Terrorism plot size of 7/7 attacks 'foiled every year'
Police are foiling a terrorism plot as big as the 7 July attacks every year, a senior officer has said.
Deputy Assistant Commissioner Stuart Osborne added that the threats against the UK were constantly changing.
Mr Osborne, senior national co-ordinator for counter-terrorism, said Islamic extremists were planning in smaller groups to avoid detection.
It came as the Home Office revealed the number of terror arrests had risen by 60% in the year to September 2012.
Four suicide bombers killed 52 people and injured more than 700 on London's public transport system on 7 July 2005.
The co-ordinated attack was linked to al-Qaeda.'Substantial threat'
Mr Osborne said: "On average we've probably had about one potential attack planned with an intent to create something similar to July 7 every year.
Although it may have that effect, the aim of Stuart Osborne's message was not to alarm people.
He was simply painting a picture of the complex and rapidly changing terrorism landscape, containing small groups, "lone wolf" terrorists and international networks.
What is so different now is that police have more resources and expertise than they did before 7/7: almost 4,000 counter-terrorism officers and staff in hubs across the UK - plus MI5, with whom relations are said to be better than ever.
But the arrangements may not last long. Police are having to make deep budget cuts, and a long-awaited review of counter-terrorism policing is set to begin once the National Crime Agency (NCA) is established in October.
"The UK threat as we stand today remains at substantial, which means that a terrorist attack remains a strong possibility and could occur without warning."
Mr Osborne said the hatching of plans in small groups followed the foiling of large-scale terrorism plots.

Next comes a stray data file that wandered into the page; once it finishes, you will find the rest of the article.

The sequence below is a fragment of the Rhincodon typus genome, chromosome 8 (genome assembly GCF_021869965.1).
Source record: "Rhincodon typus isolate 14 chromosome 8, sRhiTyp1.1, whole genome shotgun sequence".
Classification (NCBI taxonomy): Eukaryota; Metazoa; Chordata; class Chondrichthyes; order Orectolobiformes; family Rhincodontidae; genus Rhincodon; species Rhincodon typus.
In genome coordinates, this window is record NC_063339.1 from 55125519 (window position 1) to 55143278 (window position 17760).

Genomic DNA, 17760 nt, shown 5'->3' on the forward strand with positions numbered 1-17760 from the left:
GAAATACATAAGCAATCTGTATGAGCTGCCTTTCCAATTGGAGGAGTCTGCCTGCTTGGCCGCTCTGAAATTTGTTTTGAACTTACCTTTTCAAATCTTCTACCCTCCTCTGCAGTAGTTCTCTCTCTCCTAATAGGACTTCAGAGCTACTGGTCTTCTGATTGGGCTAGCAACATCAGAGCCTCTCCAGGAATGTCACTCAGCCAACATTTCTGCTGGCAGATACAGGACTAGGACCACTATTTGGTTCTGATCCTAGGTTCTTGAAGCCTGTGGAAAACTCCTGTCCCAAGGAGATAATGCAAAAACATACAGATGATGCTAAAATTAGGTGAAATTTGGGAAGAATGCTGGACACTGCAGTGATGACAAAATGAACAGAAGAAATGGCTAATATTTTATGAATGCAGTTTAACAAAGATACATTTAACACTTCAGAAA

These included a scheme to blow up passenger jets with bombs disguised as soft drinks in 2006, and more recently a Birmingham-based plot to set off up to eight rucksack bombs.
"Some who have been trained actually are becoming quite self-motivated, they are beginning to plan in small groups which are hard to detect," he said.
"There is no doubt that the big sophisticated 9/11 or 7/7 type plots are much harder to organise, they did need a lot of overseas direction and some of the al-Qaeda leadership have said that's good if you can do it, but if not, any attack whatever you can do at whatever size is useful.
"We are seeing more small groups getting together at shorter notice and more people wanting to do things without that broader command and control."
Mr Osborne said al-Qaeda remained the greatest terror threat to Britain.
The most recent trend was for would-be jihadists to travel to Syria for training and to get involved in fighting, he added.
Mr Osborne said there was also a worry that terrorists would learn "criminal tradecraft" within the UK, making their actions harder to uncover.Terror arrests
Earlier, the Home Office said a total of 245 people had been held on suspicion of terrorism-related offences over the 12 months to September 2012, compared with 153 the previous year.
Of those arrested, 45 (18%) were charged with a terror-related offence, with 10 convicted and 25 awaiting trial. One of the remaining 10 had been acquitted, while the other nine had been convicted over non-terror related offences.
There were 134 prisoners classified as terrorists or domestic extremists at the end of September last year.
A total of 2,291 terrorism arrests had been made since the September 11 attacks on America in 2001.
The figures also showed that special police powers to stop and search people for terrorist material had not been used once since they were introduced in March 2011.
The figures, provided to the Home Office by the Association of Chief Police Officers, revealed the number of people arrested by police in England, Wales and Scotland, where it was suspected they were connected to terrorism.